As you might remember from last week's post, I visited a Korean hospital because of some stomach pain. Last week’s blog covered the first hour I was at the hospital. I had 2 blood tests and 2 xrays done. By having them done in Korea and not America, I saved over $300. Here is the second hour of the the incredibly affordable and efficient hospital trip.
Right after the xrays, my hospital-provided personal translator and I walked upstairs for the endoscopy, which is where they put me to sleep so they can stick a camera down my throat to look at my stomach.
We walked right into to the procedure room where there was a table waiting for me with two nurse attendants. I took off my shoes, lay on my side and pulled my knees up. I got an IV and a second needle in the back of my hand. They also attached an automatic blood pressure pump thing that triggered automatically every five minutes, and a pulse detector finger thing. I’m not a doctor.
Then I waited for 15 minutes as the doctor finished with another patient. Incredibly, the doctor apologized for the long wait when he arrived. 15 minutes is considered a long wait in Korea, I guess. I’d hate to imagine how native Koreans feel in an American hospital.
The nurse then pulled out a giant syringe the size of my forearm and injects at least a liter of this white liquid into the back of my hand. (I may be exaggerating.) It was actually a strange and somewhat painful experience. Then the doctor said the procedure will begin when I fall asleep. The next thing I know, Im opening my eyes and wondering when the procedure is going to begin.
It doesn’t take me long to realize that the procedure is actually over. A nurse asks if I am OK or dizzy. Im fine. She then asks me to wait outside. I sit down, and then my translator pops out of nowhere, as Koreans are prone to do. We idly chat about the procedure while we wait for the doctor’s door to open.
I didn’t know this then, but I had just finished a procedure that would have cost me near $3,000 in the United States. Here with no insurance, it cost me about $100. I saved thousands of dollars by being in Korea.
After a few minutes, we go into the doctor’s office. The doctor had the results from my blood tests, xrays, and endoscopy right there waiting on his computer. I was blown away. I had no expectation of getting so many tests done and a diagnosis within 2 hours of arriving at the hospital.
Reflux Esophogitis. Basically, my stomach acids were irritating the lining of my stomach because the protective mucus had disappeared for whatever reason. My stomach hadn’t gained sentience after all. The doctor prescribed some medication, and he sent me on my way.
I thanked my extremely helpful receptionist/escort/translator and walked across the street to a pharmacy. The prescription was for 10 pills to be taken throughout the day for 2 weeks. I paid $21 without insurance for the entire supply.
I happened to be in the United States the next week for a one week vacation. And out of curiosity and concern, I visited my doctor, whom I’ve gone to for years. He encouraged me to trust the Korean doctor and not have all the same tests done because it would have cost me significantly more than in Korea, he said. I didn’t know it would have been thousands more until I began researching this blog post.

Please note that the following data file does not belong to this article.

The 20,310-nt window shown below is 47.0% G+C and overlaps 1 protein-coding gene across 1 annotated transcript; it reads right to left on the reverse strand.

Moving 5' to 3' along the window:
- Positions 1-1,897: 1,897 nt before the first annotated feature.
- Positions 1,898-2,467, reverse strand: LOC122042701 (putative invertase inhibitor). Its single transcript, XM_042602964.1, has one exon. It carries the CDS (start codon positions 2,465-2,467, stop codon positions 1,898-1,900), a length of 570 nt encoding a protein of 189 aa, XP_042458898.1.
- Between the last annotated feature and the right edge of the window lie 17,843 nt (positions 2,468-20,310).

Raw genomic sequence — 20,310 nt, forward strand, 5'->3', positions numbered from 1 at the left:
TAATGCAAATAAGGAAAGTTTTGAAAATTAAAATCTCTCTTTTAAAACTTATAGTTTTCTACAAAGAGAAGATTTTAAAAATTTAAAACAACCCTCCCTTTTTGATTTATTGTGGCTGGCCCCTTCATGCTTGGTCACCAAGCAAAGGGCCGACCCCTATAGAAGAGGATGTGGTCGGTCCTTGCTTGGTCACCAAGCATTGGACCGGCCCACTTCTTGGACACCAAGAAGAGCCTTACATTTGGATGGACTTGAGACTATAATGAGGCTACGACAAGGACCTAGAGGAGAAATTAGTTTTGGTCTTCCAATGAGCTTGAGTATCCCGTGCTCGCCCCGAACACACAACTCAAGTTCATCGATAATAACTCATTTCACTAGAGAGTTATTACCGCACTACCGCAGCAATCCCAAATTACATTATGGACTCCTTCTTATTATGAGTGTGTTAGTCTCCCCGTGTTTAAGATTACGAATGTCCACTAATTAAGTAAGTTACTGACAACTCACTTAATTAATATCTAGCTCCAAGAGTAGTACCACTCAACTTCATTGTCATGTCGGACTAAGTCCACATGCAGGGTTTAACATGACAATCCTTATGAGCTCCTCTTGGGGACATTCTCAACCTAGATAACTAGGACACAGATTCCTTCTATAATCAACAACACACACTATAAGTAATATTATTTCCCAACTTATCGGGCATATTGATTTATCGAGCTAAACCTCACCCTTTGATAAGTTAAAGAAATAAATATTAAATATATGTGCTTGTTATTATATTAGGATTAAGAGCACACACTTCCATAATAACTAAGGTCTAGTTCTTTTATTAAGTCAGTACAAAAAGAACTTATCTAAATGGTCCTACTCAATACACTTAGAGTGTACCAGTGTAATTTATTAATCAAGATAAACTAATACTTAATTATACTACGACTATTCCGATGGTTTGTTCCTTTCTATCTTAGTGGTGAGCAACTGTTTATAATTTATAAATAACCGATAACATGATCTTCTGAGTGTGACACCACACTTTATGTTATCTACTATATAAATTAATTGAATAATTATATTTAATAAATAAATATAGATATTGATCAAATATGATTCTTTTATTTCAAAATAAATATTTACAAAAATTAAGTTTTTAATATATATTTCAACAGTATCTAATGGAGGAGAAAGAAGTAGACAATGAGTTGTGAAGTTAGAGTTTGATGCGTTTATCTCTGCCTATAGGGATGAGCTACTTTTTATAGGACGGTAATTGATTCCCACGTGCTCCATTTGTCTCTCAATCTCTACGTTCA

I was running low on one of the four kinds of pills I had gotten in Korea, so my doctor gave me a prescription for more of that one. When I went to have it filled at a Target pharmacy, they tried to charge me $300. $300 for just one of the kinds of pills I had gotten in Korea for less than $21. I have insurance in the United States because I technically live at home with my parents and am younger than 26 years old.
Even with insurance, I would have spent 15 times more in the States than in Korea, where I have no insurance.
Adding up the money I saved on xrays, the endoscopy, and medication; I would have spent more than $4,000 in the states. I spent about $500 in Korea. Why?
Coincidentally, Time Magazine recently published a long feature article by Stephen Brill on the topic. It’s been gaining a lot of buzz because of it’s potential to shift the conversation in America about the healthcare system. Unfortunately, unless you’re a subscriber to Time, you can’t view the article online. But here is a long excerpt from the piece, and here are two reviews of the piece that give some summary of and insight into the article:
Brill gives several reasons how America’s healthcare system got to the state it’s in. He states what many people have said before: the US system is a seller’s market where everyone is a buyer, lobbyists have unreasonable if not corruptible sway over lawmakers, chances at serious reform are drowned out by cries of “Socialism!” Brill uses the 36 pages Time gave him, however, to delve deeply into how those situations came about and how to fix them. I highly recommend finding the March 4 issue of Time at a nearby bookstore or downloading the Time app where you can download single issues.
Here is the first of an in-depth three part interview by John Stewart with Stephen Brill.
As for me, I’m feeling A-OK. I am enjoying the new spring warmth, and I’ll be using the extra cash I have from Korea’s superior healthcare system to spend the long weekend down south at Busan’s beautiful beaches.
Currently residing an hour outside of Seoul, South Korea, Sergio Cabaruvias is doing his utmost not to appear lost or confused. So far, he’s managed. After graduating with degrees in English and journalism and after working with underprivileged youth, Serg embarked from Southern California for Pyeongtaek, South Korea to gain experience as an amateur adventurer. Since arriving he has swung on vines in the jungles of Taiwan, scaled mountains in the rocky city of Busan, driven a scooter along the edge of a massive, marble gorge, and explored some of Tokyo’s seedier areas. Moving to South Korea has been the best decision of his life.